Tuesday, 3 March 2020
How to cope with rising energy prices as your company grows
By Chamber member SK Energy
Some business costs are often overlooked because they’re seen as relatively fixed, or are just part and parcel of running a business, with gas, electricity and water often falling into this category.
But, whether your company is growing fast, on a steady trajectory, or a startup, those energy costs can be reduced if you know how.
What drives rising energy prices?
Your bill is made up of several components, including the market wholesale price, supplier mark-up, transmissions costs, environmental surcharges and government taxes.
Nearly 50% of a price is governed by the wholesale price. While the UK generates the majority of its energy itself, approximately 40% of gas and electricity is imported from overseas. This leads to a certain amount of volatility.
Overall demand is down over the past decade, but the wholesale price is increasing. The suppliers are now offering longer-term fixed rate contracts to help manage budgeting – but also tie you into agreements running for up to five years.
Like any cost of life – be it car insurance, buildings insurance or energy – there is no loyalty within the energy industry. In fact, being loyal will cost you, as prices increase each year for existing customers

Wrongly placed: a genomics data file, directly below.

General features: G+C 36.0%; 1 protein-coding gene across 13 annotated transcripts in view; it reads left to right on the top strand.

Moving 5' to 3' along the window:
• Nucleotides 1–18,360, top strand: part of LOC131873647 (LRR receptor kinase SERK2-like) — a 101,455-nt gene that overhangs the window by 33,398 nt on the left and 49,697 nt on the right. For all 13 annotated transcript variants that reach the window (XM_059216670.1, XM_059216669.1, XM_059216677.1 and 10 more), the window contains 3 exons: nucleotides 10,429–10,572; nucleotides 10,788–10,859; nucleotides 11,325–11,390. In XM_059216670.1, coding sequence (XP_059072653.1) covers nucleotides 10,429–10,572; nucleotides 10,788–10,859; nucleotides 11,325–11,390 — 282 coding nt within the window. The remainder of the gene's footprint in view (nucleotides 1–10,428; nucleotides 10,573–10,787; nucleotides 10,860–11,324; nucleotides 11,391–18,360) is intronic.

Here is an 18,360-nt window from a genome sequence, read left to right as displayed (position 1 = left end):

And of those who do check, a large percentage forget or decide not to make the change.
If you haven’t switched in the past 12 months, you could make savings of up to 50%. That number is so high because your previous bill will have had a price increase.
The reality of switching supplier
As more business owners move to lower costs, what’s stopping everyone else from moving? It seems that even five minutes is too long in a busy day to start the process. But, if you don’t want to do it yourself, there are plenty of accredited energy brokers that undertake all the heavy lifting on your behalf.
Managing consumption as demand increases
As your business grows, your gas and electricity usage is likely to increase with it. Perhaps you’re preparing more meals in a restaurant, adding new fridges in your convenience store, purchasing additional computers for your staff or expanding into new offices.
Whatever the circumstances, the case for being aware of energy management and taking action has never been stronger.
If, as we’ve seen, the wholesale price is moving upwards, that puts pressure on other areas of our business interests. Managing the unit price is one part of the cost reduction equation when it comes to energy.
The other element is keeping consumption as low as possible. Easy savings are made from installing LED lightbulbs instead of traditional lighting. These bulbs have come down in price as demand increases.
Keeping thermostats at reasonable levels, turning computers and lights off when not in use, and keeping doors and windows closed are all ways that could lead to an immediate 20% drop in energy consumption.
The majority of businesses in the UK are investing in environmental changes, but the largest impact comes from staff awareness and a change in attitude.Back